To understand why they flunked, we need to look beyond the fashion industry to the true causes of eating disorders. These include genetic predisposition, temperament, family dynamics and personal trauma. I know; modeling fueled but did not cause my own adolescent eating disorder nearly 40 years ago.

Twiggy was my generation's Kate Moss. I fixated on her at age 13, and by the time I started modeling one year later, I'd dropped 30 pounds. Being skinny became my identity. At 5 feet, 7 inches, I didn't weigh more than 100 pounds again until I was 21.

My anorexia ultimately destroyed my career.

Models were — and still are — paid to make fashions look good, and that meant fitting sample wardrobes. Reigning teen cover girls Shelley Hack and Colleen Corby understood this. In dressing room lunches between shoots, I'd watch them wolf down tuna salad sandwiches while I pretended not to be hungry. They were lucky, I told myself, they could get away with eating. I began to lose jobs when I became so thin that stylists couldn't even pin dresses on me to look right. Still, I felt I couldn't eat.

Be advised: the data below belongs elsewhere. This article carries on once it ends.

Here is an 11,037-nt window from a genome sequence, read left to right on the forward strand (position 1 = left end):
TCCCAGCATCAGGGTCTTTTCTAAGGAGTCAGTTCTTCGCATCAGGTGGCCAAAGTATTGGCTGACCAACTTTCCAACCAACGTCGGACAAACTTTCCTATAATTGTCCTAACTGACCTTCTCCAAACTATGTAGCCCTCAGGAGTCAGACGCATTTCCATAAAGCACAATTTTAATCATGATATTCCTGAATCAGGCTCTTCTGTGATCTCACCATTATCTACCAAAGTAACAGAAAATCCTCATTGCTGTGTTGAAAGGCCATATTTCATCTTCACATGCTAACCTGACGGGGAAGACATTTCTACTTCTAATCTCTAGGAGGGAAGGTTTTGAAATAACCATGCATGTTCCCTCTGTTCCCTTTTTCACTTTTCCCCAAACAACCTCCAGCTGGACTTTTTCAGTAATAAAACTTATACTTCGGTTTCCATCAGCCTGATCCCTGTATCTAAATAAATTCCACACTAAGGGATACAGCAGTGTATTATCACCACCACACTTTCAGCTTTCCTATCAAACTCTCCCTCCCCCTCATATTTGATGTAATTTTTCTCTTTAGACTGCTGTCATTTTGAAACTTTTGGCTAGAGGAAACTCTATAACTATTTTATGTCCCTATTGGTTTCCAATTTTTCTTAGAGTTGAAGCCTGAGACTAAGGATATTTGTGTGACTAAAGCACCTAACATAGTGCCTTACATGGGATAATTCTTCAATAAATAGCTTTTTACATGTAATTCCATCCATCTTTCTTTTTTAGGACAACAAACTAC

Like many anorexic models, I was drawn to the fashion world because it reinforced my anorexia. I would be willing to bet that most, if not all, of the runway models disqualified in Madrid fit the same pattern — as do many emaciated gymnasts and ice skaters.

Three years ago, I began interviewing medical researchers as well as middle-age women and men with histories of anorexia and bulimia. I wanted to find out what we know now that we didn't know in the 1970s, when I quit my self-imposed hunger strike. I learned that researchers now are discovering genetic links between eating disorders, depression and obsessive-compulsive disorder. Genes also shape the temperaments of people who are prone to anorexia and bulimia, although the mechanisms for this are still poorly understood.